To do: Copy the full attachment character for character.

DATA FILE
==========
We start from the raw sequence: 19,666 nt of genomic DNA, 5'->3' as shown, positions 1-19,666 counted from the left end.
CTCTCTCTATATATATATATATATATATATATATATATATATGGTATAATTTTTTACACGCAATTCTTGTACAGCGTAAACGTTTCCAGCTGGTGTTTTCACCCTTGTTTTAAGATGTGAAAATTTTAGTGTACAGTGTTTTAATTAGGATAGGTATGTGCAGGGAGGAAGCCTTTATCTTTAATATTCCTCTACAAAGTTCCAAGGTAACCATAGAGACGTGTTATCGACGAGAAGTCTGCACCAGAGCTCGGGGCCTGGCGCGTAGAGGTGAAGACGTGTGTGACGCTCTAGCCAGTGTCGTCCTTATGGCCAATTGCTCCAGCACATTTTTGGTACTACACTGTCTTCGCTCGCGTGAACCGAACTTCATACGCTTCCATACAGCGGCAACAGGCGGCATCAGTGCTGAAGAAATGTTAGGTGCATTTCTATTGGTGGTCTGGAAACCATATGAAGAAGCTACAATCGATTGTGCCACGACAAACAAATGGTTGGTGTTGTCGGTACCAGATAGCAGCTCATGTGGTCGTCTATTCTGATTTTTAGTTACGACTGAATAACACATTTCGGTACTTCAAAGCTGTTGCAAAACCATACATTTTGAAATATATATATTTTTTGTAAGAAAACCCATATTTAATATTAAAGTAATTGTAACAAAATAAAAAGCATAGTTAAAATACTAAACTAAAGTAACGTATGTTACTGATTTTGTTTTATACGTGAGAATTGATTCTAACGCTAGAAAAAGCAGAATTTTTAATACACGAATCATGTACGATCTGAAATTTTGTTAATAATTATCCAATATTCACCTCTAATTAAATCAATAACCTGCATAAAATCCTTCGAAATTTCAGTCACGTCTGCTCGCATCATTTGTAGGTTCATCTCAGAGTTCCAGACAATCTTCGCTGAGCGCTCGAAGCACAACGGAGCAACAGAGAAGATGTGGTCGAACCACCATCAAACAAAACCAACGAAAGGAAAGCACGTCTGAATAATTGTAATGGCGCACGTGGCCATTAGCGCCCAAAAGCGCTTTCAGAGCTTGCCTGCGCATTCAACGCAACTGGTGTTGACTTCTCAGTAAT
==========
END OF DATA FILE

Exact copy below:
We start from the raw sequence: 19,666 nt of genomic DNA, 5'->3' as shown, positions 1-19,666 counted from the left end.
CTCTCTCTATATATATATATATATATATATATATATATATATGGTATAATTTTTTACACGCAATTCTTGTACAGCGTAAACGTTTCCAGCTGGTGTTTTCACCCTTGTTTTAAGATGTGAAAATTTTAGTGTACAGTGTTTTAATTAGGATAGGTATGTGCAGGGAGGAAGCCTTTATCTTTAATATTCCTCTACAAAGTTCCAAGGTAACCATAGAGACGTGTTATCGACGAGAAGTCTGCACCAGAGCTCGGGGCCTGGCGCGTAGAGGTGAAGACGTGTGTGACGCTCTAGCCAGTGTCGTCCTTATGGCCAATTGCTCCAGCACATTTTTGGTACTACACTGTCTTCGCTCGCGTGAACCGAACTTCATACGCTTCCATACAGCGGCAACAGGCGGCATCAGTGCTGAAGAAATGTTAGGTGCATTTCTATTGGTGGTCTGGAAACCATATGAAGAAGCTACAATCGATTGTGCCACGACAAACAAATGGTTGGTGTTGTCGGTACCAGATAGCAGCTCATGTGGTCGTCTATTCTGATTTTTAGTTACGACTGAATAACACATTTCGGTACTTCAAAGCTGTTGCAAAACCATACATTTTGAAATATATATATTTTTTGTAAGAAAACCCATATTTAATATTAAAGTAATTGTAACAAAATAAAAAGCATAGTTAAAATACTAAACTAAAGTAACGTATGTTACTGATTTTGTTTTATACGTGAGAATTGATTCTAACGCTAGAAAAAGCAGAATTTTTAATACACGAATCATGTACGATCTGAAATTTTGTTAATAATTATCCAATATTCACCTCTAATTAAATCAATAACCTGCATAAAATCCTTCGAAATTTCAGTCACGTCTGCTCGCATCATTTGTAGGTTCATCTCAGAGTTCCAGACAATCTTCGCTGAGCGCTCGAAGCACAACGGAGCAACAGAGAAGATGTGGTCGAACCACCATCAAACAAAACCAACGAAAGGAAAGCACGTCTGAATAATTGTAATGGCGCACGTGGCCATTAGCGCCCAAAAGCGCTTTCAGAGCTTGCCTGCGCATTCAACGCAACTGGTGTTGACTTCTCAGTAAT